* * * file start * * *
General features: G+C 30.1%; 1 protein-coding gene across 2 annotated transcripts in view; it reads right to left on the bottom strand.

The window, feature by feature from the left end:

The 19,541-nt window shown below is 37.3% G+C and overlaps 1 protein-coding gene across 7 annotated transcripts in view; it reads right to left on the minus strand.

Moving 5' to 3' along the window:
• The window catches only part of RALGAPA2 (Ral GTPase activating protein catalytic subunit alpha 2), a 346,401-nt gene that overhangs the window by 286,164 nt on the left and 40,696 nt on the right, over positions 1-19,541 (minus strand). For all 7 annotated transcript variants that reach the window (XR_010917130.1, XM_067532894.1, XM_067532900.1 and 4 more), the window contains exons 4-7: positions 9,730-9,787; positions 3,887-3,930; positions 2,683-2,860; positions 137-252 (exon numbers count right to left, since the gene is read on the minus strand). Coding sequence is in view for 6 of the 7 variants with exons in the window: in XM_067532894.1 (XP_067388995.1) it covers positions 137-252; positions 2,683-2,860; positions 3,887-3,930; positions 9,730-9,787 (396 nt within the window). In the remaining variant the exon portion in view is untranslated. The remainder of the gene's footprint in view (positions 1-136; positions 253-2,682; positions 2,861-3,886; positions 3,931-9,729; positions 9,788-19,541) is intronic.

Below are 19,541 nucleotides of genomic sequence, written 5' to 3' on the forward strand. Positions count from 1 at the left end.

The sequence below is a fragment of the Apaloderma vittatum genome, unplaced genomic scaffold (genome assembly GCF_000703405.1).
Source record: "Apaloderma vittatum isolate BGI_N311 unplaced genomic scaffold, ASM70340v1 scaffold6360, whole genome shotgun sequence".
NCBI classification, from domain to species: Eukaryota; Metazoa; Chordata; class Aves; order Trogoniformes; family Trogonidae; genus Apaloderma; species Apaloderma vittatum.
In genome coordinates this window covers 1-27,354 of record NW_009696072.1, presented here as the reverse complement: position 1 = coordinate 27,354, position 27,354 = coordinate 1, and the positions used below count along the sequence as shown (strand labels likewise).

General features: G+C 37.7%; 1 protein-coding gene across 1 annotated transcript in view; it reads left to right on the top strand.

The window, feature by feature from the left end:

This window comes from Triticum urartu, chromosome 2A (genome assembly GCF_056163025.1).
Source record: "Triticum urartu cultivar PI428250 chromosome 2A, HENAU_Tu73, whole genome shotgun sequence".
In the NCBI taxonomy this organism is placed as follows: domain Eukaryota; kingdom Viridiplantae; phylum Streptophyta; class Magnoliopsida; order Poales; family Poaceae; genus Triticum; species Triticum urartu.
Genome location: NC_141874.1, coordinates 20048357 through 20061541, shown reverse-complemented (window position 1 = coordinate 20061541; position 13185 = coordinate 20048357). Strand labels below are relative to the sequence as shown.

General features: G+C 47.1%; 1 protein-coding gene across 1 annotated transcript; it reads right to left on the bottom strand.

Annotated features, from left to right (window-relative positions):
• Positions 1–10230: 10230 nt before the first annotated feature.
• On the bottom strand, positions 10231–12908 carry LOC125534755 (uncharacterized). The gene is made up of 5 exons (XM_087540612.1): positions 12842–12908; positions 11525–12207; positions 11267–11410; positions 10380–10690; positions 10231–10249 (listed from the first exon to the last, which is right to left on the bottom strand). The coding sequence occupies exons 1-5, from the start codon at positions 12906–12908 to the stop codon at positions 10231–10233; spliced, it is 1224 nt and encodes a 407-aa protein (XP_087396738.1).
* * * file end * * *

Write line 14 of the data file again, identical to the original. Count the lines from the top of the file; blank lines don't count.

Source record: "Triticum urartu cultivar PI428250 chromosome 2A, HENAU_Tu73, whole genome shotgun sequence".